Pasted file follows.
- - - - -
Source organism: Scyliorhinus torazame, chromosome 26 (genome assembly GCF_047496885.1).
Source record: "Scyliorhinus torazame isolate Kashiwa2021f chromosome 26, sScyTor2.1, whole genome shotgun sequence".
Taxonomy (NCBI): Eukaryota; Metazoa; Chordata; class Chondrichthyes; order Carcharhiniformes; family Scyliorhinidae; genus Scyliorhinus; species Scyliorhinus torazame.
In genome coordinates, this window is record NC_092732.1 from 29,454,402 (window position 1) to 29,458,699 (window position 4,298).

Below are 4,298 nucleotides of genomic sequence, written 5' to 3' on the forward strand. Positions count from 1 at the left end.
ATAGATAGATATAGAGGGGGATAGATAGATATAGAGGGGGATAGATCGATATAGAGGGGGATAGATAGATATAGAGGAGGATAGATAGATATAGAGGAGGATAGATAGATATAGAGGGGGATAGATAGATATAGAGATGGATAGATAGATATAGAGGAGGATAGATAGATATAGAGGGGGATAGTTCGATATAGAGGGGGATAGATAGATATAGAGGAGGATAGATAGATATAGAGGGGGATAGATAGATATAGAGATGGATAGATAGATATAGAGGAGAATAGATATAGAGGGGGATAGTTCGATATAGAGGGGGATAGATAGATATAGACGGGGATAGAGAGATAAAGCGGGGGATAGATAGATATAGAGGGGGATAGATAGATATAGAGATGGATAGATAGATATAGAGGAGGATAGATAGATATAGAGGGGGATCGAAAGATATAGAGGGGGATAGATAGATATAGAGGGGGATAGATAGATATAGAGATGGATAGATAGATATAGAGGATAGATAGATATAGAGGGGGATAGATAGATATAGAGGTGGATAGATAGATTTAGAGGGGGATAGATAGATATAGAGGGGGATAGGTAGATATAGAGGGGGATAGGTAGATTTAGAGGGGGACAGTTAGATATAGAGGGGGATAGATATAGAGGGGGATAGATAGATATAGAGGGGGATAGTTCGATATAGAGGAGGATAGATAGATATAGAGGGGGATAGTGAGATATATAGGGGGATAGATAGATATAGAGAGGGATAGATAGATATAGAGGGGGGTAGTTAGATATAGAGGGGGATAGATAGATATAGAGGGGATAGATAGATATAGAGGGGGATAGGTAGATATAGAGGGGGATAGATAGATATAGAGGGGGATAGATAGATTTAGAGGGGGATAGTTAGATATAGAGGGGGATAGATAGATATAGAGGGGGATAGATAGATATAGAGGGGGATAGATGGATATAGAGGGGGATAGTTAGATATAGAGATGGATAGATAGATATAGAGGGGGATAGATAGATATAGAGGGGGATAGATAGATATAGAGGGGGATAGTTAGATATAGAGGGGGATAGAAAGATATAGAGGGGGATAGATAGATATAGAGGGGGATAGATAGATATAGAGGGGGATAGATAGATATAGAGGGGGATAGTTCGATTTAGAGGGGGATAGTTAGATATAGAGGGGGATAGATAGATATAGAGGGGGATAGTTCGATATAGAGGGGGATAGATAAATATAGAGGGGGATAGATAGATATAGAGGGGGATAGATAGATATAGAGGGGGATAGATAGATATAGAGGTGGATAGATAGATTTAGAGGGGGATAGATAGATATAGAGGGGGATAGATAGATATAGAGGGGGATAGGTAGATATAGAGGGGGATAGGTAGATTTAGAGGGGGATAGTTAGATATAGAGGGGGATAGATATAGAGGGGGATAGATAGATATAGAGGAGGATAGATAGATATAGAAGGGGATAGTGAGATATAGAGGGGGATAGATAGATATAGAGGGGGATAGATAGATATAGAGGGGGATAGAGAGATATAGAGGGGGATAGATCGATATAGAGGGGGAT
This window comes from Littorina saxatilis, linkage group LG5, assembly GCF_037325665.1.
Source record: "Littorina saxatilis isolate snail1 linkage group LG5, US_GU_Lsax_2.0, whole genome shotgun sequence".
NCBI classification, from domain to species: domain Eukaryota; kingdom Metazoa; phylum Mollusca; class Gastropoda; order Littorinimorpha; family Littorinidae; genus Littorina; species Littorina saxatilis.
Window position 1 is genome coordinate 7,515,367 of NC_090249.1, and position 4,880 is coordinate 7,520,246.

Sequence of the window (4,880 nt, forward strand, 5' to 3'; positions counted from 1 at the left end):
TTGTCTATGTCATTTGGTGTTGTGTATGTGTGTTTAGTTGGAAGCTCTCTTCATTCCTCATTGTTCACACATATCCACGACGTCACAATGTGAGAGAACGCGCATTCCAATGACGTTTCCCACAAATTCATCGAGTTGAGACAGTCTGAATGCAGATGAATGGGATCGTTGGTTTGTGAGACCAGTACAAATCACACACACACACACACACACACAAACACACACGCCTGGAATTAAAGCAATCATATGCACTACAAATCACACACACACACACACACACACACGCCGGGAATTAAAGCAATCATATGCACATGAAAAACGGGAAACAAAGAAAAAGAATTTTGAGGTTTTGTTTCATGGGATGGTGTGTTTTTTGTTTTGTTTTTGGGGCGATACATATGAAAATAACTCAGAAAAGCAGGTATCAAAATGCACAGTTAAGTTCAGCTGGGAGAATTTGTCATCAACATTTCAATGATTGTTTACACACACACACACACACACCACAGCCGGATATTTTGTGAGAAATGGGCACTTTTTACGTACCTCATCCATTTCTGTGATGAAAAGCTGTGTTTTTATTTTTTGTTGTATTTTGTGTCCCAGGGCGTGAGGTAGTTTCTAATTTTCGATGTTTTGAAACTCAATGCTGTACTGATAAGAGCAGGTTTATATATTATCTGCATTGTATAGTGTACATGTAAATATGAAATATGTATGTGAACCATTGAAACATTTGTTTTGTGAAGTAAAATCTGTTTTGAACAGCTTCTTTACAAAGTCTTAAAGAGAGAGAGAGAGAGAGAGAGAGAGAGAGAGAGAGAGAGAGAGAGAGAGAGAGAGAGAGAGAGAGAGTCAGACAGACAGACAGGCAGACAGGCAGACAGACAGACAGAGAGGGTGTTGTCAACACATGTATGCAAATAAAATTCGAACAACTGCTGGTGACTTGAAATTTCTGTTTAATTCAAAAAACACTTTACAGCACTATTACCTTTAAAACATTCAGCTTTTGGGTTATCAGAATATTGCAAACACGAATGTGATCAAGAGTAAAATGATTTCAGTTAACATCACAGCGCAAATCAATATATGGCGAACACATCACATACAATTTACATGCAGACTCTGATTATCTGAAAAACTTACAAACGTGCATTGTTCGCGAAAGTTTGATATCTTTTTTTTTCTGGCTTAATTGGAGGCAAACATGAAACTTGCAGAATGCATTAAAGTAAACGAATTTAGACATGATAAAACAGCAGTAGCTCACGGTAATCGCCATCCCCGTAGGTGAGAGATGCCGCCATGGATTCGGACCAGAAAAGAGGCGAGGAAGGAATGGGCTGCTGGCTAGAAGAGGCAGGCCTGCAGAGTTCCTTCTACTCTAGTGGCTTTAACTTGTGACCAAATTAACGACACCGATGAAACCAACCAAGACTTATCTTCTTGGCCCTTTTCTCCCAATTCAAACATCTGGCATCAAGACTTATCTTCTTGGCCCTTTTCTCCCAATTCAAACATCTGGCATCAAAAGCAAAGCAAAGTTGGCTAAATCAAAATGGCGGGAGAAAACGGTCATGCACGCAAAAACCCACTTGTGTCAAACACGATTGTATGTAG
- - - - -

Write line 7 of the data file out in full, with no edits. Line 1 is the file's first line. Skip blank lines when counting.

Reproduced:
This window comes from Littorina saxatilis, linkage group LG5, assembly GCF_037325665.1.